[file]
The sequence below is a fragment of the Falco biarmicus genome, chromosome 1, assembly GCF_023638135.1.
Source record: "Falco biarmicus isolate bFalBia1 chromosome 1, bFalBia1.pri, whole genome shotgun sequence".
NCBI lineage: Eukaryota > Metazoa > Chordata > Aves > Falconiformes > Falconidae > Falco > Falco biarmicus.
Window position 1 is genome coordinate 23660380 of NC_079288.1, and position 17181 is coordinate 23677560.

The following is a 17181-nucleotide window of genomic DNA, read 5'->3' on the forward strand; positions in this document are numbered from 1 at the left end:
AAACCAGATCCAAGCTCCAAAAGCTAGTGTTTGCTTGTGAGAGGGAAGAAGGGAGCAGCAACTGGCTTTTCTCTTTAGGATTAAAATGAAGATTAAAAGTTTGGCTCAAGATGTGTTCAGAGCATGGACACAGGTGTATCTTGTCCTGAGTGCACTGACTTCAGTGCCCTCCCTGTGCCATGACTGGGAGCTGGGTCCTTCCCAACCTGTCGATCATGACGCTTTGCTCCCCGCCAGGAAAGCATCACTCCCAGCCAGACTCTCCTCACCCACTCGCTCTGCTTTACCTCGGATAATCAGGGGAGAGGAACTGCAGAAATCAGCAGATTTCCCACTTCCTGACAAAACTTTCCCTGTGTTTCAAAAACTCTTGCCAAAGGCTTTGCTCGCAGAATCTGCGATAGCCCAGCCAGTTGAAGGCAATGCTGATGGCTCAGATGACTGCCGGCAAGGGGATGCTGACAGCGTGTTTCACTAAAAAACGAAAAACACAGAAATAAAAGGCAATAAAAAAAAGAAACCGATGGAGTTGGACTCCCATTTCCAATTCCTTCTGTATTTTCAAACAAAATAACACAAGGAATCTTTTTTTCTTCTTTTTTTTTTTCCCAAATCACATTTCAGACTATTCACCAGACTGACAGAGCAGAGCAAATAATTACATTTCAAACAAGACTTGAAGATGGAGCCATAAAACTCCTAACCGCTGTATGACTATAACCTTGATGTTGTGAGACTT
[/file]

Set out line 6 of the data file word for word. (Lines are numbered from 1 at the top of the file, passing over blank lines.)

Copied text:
AAACCAGATCCAAGCTCCAAAAGCTAGTGTTTGCTTGTGAGAGGGAAGAAGGGAGCAGCAACTGGCTTTTCTCTTTAGGATTAAAATGAAGATTAAAAGTTTGGCTCAAGATGTGTTCAGAGCATGGACACAGGTGTATCTTGTCCTGAGTGCACTGACTTCAGTGCCCTCCCTGTGCCATGACTGGGAGCTGGGTCCTTCCCAACCTGTCGATCATGACGCTTTGCTCCCCGCCAGGAAAGCATCACTCCCAGCCAGACTCTCCTCACCCACTCGCTCTGCTTTACCTCGGATAATCAGGGGAGAGGAACTGCAGAAATCAGCAGATTTCCCACTTCCTGACAAAACTTTCCCTGTGTTTCAAAAACTCTTGCCAAAGGCTTTGCTCGCAGAATCTGCGATAGCCCAGCCAGTTGAAGGCAATGCTGATGGCTCAGATGACTGCCGGCAAGGGGATGCTGACAGCGTGTTTCACTAAAAAACGAAAAACACAGAAATAAAAGGCAATAAAAAAAAGAAACCGATGGAGTTGGACTCCCATTTCCAATTCCTTCTGTATTTTCAAACAAAATAACACAAGGAATCTTTTTTTCTTCTTTTTTTTTTTCCCAAATCACATTTCAGACTATTCACCAGACTGACAGAGCAGAGCAAATAATTACATTTCAAACAAGACTTGAAGATGGAGCCATAAAACTCCTAACCGCTGTATGACTATAACCTTGATGTTGTGAGACTT